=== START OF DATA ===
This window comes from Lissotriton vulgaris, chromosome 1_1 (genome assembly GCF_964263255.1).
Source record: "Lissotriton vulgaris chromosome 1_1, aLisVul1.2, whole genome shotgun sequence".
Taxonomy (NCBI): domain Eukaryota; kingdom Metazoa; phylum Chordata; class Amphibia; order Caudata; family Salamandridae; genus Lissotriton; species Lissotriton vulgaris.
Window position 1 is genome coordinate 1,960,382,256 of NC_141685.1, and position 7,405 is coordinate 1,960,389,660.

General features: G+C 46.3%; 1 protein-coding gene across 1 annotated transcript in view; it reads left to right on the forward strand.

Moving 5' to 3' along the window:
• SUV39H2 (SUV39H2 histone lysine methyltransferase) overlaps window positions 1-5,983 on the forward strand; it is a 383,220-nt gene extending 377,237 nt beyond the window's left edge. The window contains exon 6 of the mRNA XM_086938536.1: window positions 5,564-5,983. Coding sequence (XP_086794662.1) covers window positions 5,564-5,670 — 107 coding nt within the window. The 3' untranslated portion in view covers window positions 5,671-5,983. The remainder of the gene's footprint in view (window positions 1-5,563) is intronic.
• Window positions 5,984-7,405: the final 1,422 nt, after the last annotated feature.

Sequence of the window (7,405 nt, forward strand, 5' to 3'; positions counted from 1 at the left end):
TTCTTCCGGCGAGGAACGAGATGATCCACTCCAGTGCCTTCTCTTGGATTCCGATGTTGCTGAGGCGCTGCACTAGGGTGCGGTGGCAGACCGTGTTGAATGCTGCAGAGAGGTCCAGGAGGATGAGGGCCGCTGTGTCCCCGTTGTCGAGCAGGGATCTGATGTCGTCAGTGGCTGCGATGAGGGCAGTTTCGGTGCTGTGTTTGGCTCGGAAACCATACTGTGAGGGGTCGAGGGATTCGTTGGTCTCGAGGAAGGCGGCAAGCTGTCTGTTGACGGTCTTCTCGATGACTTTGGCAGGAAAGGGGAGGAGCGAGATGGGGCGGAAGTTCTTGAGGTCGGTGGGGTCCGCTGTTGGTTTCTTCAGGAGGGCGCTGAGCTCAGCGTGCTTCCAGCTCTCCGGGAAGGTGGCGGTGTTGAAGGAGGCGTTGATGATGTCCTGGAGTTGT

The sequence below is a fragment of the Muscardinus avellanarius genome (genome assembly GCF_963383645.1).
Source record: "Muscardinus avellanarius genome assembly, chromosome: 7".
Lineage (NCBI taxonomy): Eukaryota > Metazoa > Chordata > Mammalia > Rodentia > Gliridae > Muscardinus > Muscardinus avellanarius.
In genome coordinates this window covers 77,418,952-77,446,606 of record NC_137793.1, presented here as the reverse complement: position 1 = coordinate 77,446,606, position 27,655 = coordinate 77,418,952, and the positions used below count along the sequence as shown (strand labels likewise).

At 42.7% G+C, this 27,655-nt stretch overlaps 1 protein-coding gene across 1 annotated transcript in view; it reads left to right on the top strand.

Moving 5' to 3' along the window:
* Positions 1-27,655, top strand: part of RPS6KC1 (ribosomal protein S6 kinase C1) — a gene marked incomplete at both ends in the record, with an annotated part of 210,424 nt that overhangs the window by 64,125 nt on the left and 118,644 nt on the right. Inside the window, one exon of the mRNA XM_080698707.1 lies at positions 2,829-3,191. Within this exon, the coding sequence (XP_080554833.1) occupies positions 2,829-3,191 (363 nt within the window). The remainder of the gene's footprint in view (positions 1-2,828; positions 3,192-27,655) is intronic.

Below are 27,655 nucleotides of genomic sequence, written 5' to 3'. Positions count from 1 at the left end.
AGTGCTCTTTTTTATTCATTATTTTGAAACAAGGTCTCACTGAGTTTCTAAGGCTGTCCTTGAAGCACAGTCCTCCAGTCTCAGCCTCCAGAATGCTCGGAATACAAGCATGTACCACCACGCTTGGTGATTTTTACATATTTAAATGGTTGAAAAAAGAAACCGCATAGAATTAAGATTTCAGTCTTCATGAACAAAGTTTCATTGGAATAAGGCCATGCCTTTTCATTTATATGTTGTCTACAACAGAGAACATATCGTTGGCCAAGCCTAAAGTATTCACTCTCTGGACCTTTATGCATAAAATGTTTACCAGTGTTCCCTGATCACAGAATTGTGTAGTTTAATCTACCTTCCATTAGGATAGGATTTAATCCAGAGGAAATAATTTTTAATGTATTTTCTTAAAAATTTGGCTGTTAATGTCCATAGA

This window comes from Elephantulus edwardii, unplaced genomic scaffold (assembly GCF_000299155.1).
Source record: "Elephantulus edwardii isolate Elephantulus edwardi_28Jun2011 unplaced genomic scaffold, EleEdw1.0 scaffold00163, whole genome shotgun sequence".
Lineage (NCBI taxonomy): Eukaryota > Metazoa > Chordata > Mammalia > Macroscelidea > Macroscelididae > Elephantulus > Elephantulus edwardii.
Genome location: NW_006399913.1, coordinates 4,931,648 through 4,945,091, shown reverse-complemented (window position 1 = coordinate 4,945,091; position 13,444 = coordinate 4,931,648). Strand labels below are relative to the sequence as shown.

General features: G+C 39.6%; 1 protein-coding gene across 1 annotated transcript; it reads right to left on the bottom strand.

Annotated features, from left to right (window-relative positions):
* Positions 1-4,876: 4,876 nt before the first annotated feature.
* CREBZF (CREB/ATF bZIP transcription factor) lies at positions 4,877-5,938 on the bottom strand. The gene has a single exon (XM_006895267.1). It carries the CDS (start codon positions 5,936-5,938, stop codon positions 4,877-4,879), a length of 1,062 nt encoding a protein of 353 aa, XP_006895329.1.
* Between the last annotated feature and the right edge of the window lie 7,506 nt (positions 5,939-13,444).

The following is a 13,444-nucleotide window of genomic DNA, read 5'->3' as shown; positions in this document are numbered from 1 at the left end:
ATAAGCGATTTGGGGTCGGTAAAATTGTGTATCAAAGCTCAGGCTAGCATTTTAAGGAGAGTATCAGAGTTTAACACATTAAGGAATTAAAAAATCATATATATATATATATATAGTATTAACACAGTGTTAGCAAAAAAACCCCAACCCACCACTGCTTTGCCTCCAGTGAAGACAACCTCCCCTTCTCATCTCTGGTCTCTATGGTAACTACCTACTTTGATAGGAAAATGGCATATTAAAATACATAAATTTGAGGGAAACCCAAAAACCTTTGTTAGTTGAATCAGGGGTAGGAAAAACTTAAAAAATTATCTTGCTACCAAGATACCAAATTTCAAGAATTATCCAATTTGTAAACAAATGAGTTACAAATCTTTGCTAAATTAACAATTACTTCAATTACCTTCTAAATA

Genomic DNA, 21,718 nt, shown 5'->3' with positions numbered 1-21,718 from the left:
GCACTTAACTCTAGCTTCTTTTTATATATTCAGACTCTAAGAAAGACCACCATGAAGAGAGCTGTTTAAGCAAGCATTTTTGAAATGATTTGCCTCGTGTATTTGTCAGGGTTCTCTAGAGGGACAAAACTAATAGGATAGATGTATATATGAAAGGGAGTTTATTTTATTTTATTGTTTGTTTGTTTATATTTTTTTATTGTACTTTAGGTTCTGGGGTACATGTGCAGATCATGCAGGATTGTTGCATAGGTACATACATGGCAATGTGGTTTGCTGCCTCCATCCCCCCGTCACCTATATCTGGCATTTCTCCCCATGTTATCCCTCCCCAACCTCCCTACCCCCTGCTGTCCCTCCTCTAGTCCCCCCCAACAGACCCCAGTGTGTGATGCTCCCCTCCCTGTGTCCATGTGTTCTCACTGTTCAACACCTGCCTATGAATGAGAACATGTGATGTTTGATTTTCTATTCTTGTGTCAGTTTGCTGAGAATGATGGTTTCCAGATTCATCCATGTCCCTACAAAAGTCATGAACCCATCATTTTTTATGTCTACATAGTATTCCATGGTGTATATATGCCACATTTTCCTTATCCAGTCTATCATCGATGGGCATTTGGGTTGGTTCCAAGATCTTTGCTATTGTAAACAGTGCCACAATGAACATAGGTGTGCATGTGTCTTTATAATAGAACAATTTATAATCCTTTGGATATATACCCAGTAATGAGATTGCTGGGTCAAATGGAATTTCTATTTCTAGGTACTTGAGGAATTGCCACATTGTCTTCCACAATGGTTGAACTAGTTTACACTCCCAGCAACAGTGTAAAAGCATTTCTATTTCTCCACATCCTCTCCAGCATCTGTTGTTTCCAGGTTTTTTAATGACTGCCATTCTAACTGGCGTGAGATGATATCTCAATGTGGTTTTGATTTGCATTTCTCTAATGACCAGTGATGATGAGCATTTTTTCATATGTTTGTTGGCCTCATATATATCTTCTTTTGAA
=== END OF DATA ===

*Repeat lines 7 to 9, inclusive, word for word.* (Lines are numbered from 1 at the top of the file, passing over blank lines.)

• SUV39H2 (SUV39H2 histone lysine methyltransferase) overlaps window positions 1-5,983 on the forward strand; it is a 383,220-nt gene extending 377,237 nt beyond the window's left edge. The window contains exon 6 of the mRNA XM_086938536.1: window positions 5,564-5,983. Coding sequence (XP_086794662.1) covers window positions 5,564-5,670 — 107 coding nt within the window. The 3' untranslated portion in view covers window positions 5,671-5,983. The remainder of the gene's footprint in view (window positions 1-5,563) is intronic.
• Window positions 5,984-7,405: the final 1,422 nt, after the last annotated feature.

Sequence of the window (7,405 nt, forward strand, 5' to 3'; positions counted from 1 at the left end):